On Charlie’s point about mixed developments (though I was gratuitously abusive about shared ownership las week) you might want to look at the Fabian report ‘in the mix’, and the MORI research on what drives people’s attitudes to an area. While in principle I’m in favour of mixed communities, I also accept that we’ve got what we’ve got, and a lot of what needs to be done is about culture, facilities, behaviour and social mix, rather than simply taking the form of tenure as a proxy for this.

    For example, I would rather live in a 100% socially owned block where the facilities were well maintained and the tenants and, more importantly, others congregating in the area, were clear about what standards of behaviour are expected towards other human beings, the fabric of their neighbourhood, and their pets, than a block in which these factors were totally absent, even if that latter block was 30% socially owned, 30% owner-occupied, and 40% privately rented, or whatever.

    Meanwhile, the inflation target is 2%. I know you think inflation is good for an economy and to an extent you’re right, but even if we just meet the inflation target, and house prices don’t rise in real terms, someone buying a house for £200,000 will see their wealth increase by over £5000 a year more per year over a 25-year period than an identical person who is not an owner – more if you factor in the tax advantages of offset and similar mortgages.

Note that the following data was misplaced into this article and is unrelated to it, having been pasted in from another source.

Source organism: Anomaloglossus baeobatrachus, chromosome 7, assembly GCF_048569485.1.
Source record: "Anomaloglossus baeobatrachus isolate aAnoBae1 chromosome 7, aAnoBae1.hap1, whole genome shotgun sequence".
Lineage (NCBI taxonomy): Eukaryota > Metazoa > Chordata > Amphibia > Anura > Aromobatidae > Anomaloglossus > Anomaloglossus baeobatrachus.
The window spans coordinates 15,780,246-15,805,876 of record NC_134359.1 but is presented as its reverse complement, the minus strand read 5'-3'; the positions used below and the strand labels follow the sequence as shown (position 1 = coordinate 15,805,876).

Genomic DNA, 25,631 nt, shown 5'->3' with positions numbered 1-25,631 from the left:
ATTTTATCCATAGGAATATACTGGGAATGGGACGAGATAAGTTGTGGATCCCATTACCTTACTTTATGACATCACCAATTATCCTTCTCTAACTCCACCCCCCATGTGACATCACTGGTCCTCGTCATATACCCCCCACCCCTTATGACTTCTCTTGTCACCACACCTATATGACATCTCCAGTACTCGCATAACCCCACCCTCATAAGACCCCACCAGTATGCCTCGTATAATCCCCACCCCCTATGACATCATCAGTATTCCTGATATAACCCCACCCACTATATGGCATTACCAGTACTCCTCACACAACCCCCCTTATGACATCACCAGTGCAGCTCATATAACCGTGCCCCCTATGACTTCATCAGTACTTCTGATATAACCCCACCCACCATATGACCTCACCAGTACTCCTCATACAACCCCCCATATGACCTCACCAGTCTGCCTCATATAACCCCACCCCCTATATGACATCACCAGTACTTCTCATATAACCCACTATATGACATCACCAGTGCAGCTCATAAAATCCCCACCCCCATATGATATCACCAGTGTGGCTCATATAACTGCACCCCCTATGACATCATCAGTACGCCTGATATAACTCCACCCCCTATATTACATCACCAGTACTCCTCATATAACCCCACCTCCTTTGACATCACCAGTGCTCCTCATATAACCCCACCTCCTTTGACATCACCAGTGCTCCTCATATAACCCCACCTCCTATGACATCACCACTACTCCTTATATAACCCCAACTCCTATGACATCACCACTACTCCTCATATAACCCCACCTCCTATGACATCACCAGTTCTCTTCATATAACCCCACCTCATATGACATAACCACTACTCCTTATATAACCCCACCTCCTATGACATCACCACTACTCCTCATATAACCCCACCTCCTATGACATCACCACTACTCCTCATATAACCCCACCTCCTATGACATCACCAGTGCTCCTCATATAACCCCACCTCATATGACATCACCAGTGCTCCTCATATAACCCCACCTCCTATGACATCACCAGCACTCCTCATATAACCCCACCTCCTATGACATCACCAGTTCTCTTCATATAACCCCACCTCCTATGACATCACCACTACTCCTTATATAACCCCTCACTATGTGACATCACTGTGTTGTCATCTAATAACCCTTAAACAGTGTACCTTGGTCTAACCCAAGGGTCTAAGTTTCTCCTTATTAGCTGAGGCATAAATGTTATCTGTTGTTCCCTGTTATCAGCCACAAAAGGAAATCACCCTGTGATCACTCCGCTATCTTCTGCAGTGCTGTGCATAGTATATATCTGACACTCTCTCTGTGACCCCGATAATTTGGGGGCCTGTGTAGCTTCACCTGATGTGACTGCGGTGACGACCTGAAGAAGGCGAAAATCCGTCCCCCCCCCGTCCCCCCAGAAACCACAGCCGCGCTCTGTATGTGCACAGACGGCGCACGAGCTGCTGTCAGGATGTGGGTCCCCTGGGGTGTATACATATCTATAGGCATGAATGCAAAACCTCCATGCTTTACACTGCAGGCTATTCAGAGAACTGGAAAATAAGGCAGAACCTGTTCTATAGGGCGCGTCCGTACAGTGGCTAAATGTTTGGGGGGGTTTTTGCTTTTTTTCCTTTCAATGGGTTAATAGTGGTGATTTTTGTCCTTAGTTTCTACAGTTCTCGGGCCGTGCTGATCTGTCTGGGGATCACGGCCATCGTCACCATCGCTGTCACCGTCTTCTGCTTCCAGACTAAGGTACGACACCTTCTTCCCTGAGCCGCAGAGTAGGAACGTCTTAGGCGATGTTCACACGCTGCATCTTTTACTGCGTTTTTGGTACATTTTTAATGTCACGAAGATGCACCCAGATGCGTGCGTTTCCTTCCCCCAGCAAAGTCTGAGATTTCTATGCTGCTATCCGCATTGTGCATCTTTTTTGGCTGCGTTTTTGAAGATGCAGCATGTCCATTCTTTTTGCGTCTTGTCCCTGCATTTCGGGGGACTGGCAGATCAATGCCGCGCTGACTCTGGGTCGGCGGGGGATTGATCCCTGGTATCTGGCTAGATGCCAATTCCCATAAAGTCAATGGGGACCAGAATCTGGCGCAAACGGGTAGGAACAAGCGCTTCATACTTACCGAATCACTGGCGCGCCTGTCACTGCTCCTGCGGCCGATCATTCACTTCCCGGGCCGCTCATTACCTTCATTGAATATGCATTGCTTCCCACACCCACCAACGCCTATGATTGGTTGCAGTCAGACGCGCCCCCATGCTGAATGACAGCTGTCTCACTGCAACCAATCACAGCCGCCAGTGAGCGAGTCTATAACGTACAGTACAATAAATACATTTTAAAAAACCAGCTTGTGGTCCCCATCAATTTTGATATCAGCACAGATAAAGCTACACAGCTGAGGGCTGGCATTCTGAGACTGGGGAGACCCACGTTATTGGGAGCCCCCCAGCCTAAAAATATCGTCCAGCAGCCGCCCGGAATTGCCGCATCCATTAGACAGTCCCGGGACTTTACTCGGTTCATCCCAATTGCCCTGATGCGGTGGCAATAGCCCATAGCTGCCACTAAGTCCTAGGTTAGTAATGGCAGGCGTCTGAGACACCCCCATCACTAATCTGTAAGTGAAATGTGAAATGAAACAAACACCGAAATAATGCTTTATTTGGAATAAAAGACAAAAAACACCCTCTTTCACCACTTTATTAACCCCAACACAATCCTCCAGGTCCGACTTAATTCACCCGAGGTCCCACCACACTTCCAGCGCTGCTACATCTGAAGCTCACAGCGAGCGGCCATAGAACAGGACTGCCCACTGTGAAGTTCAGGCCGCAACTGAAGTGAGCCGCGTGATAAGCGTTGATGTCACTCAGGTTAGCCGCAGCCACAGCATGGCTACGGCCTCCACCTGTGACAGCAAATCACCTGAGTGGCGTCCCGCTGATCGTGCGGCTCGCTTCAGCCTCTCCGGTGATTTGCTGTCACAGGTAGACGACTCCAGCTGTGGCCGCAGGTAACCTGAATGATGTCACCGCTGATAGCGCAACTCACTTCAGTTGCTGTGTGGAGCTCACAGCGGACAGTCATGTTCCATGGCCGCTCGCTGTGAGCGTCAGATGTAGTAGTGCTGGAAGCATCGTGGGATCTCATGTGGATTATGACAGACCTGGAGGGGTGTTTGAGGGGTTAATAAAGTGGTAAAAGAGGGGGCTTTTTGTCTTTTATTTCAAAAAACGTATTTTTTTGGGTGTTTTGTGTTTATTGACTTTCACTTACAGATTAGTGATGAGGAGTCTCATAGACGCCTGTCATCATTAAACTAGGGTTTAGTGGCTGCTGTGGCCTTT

5. thelocalgovernmentofficer said, on July 27, 2009 at 12:45 pm

    Speaking of investment in UK residential housing, your favourite country seems to be in the news again.

    http://www.bloomberg.com/apps/news?pid=20601102&sid=a1hvRAcjlYc0

  6. Tim Worstall said, on July 27, 2009 at 2:35 pm

    But….but….but…..private rental housing? Grasping landlords?

    Don’t you know that it’s got to be social housing? “Affordable”?

    Rachman!

  7. Alex said, on July 27, 2009 at 3:56 pm

    Tim – that’s pathetic even by your standards.

  8. Tim Worstall said, on July 27, 2009 at 5:18 pm

    Jeebus, can’t anyone ever make a joke?

    OK, it’s a pretty pathetic joke maybe but….